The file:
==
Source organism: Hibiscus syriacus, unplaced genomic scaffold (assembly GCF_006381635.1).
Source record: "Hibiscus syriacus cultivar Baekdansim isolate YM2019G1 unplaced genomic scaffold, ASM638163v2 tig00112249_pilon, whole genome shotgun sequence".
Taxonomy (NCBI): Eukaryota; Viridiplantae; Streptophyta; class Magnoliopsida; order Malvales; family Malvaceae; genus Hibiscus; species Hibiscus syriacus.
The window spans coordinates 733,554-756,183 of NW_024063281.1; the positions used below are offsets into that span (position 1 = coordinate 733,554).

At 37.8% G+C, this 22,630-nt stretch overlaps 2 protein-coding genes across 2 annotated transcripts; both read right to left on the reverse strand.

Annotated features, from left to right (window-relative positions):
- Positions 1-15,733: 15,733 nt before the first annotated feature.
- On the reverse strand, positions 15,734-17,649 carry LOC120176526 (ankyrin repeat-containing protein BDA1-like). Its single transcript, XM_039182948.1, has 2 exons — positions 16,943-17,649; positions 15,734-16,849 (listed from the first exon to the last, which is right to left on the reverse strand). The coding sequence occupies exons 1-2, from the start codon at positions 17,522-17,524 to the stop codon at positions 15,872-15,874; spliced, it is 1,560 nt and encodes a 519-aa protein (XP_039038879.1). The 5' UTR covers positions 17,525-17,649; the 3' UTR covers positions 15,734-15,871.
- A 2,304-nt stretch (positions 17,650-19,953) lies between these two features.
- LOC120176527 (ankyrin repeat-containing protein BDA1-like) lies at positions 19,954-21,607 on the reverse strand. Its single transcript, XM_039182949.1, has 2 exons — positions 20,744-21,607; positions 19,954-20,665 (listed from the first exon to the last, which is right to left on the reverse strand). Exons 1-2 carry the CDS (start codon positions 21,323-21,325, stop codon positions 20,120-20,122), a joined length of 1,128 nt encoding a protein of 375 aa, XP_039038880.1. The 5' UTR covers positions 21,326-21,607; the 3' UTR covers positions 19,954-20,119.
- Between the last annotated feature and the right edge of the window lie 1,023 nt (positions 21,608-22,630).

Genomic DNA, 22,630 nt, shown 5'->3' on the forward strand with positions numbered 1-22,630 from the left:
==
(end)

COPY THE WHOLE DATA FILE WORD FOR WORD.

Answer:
Source organism: Hibiscus syriacus, unplaced genomic scaffold (assembly GCF_006381635.1).
Source record: "Hibiscus syriacus cultivar Baekdansim isolate YM2019G1 unplaced genomic scaffold, ASM638163v2 tig00112249_pilon, whole genome shotgun sequence".
Taxonomy (NCBI): Eukaryota; Viridiplantae; Streptophyta; class Magnoliopsida; order Malvales; family Malvaceae; genus Hibiscus; species Hibiscus syriacus.
The window spans coordinates 733,554-756,183 of NW_024063281.1; the positions used below are offsets into that span (position 1 = coordinate 733,554).

At 37.8% G+C, this 22,630-nt stretch overlaps 2 protein-coding genes across 2 annotated transcripts; both read right to left on the reverse strand.

Annotated features, from left to right (window-relative positions):
- Positions 1-15,733: 15,733 nt before the first annotated feature.
- On the reverse strand, positions 15,734-17,649 carry LOC120176526 (ankyrin repeat-containing protein BDA1-like). Its single transcript, XM_039182948.1, has 2 exons — positions 16,943-17,649; positions 15,734-16,849 (listed from the first exon to the last, which is right to left on the reverse strand). The coding sequence occupies exons 1-2, from the start codon at positions 17,522-17,524 to the stop codon at positions 15,872-15,874; spliced, it is 1,560 nt and encodes a 519-aa protein (XP_039038879.1). The 5' UTR covers positions 17,525-17,649; the 3' UTR covers positions 15,734-15,871.
- A 2,304-nt stretch (positions 17,650-19,953) lies between these two features.
- LOC120176527 (ankyrin repeat-containing protein BDA1-like) lies at positions 19,954-21,607 on the reverse strand. Its single transcript, XM_039182949.1, has 2 exons — positions 20,744-21,607; positions 19,954-20,665 (listed from the first exon to the last, which is right to left on the reverse strand). Exons 1-2 carry the CDS (start codon positions 21,323-21,325, stop codon positions 20,120-20,122), a joined length of 1,128 nt encoding a protein of 375 aa, XP_039038880.1. The 5' UTR covers positions 21,326-21,607; the 3' UTR covers positions 19,954-20,119.
- Between the last annotated feature and the right edge of the window lie 1,023 nt (positions 21,608-22,630).

Genomic DNA, 22,630 nt, shown 5'->3' on the forward strand with positions numbered 1-22,630 from the left: